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SUNDAY, DECEMBER 24, 2006
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Each member of the Johns family has several favorite gift ornaments on their Christmas tree. Clockwise, from bottom, are Sidney, David, Abbey, Gretta and Wyatt Johns. Until the children are older, however, boxes of delicate ornaments will remain in the attic.
Daily photos by John Godbey
Each member of the Johns family has several favorite gift ornaments on their Christmas tree. Clockwise, from bottom, are Sidney, David, Abbey, Gretta and Wyatt Johns. Until the children are older, however, boxes of delicate ornaments will remain in the attic.

Memories
on every bough

Johnses’ tree filled with treasured family ornaments

By Patrice Stewart
pstewart@decaturdaily.com· 340-2446

Holiday ornaments can bring back memories, as well as decorate the Christmas tree.

Gretta Voss Johns of Decatur grew up with the family tradition of receiving ornaments each Christmas from her parents, a grandmother and two aunts.

By the time she married David Johns on New Year’s Day 2000, she had an ornament collection large enough to decorate more than one tree. And why go to a store to buy shiny balls when you have teddy bears and snowmen and Santas, each carefully inscribed with a different year of your life?

“As a child, these ornaments were not very meaningful, but as I got older, I came to anticipate my yearly ornament,” she said. “What would it look like? Would it be related to something I liked that year, such as Barbie, or music, or trips we have taken?”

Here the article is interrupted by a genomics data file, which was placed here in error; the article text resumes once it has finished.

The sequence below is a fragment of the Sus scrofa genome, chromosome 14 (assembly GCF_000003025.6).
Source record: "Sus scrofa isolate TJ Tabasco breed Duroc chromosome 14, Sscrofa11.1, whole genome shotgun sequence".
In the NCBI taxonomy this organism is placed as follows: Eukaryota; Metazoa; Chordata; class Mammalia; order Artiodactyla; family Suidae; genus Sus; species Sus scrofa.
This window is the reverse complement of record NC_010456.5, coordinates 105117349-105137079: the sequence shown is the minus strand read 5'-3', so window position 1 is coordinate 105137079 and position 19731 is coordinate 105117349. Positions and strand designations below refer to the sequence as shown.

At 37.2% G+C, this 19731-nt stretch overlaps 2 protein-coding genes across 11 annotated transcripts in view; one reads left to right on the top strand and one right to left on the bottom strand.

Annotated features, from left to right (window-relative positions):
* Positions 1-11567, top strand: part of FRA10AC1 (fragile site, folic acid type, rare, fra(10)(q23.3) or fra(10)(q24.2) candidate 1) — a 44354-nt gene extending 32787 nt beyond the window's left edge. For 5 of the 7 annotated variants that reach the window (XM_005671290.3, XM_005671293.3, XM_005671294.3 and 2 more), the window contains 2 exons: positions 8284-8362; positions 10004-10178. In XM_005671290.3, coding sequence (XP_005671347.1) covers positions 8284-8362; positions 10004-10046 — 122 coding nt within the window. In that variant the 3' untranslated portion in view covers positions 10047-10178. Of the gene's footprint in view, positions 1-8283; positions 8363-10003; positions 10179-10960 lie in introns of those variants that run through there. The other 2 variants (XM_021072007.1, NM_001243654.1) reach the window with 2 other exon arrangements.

Johns, 29, said when she married, her new mother-in-law wondered why she already had plenty of tree decorations. She liked the idea when she was told about the tradition, so she joined in, too, and gave David a Santa for his first ornament to add to their collection.

“When David and I celebrated our first Christmas together in 2000, we had a beautiful 6˝-foot tree filled with those treasured family ornaments from my family members,” she recalled. Later they became even more meaningful.

“My grandmother, Dot Latham of Hulaco, passed away three years later, and the Christmas after her death, I had wonderful memories of times with her as I placed the special ornaments from her on my tree,” Johns said. A lot of them had her handwriting on them, because she wrote the year and signed them “Gran Dot,” so taking a look at those ornaments fills Johns with nostalgia.

Today, Johns still gets annual ornaments from her parents, Judy and Charles Voss of Decatur, and aunts, Pat Butler of Fairview and Charlotte Latham of Atlanta — and her husband and three children do, also. Abbey, 5, Sidney, 3, and Wyatt, 19 months, are quickly building their ornament collections, because they are receiving them from quite a few relatives.

In fact, her grandmother’s three children, seven grandchildren and numerous great-grandchildren will get together for an ornament swap Dec. 30.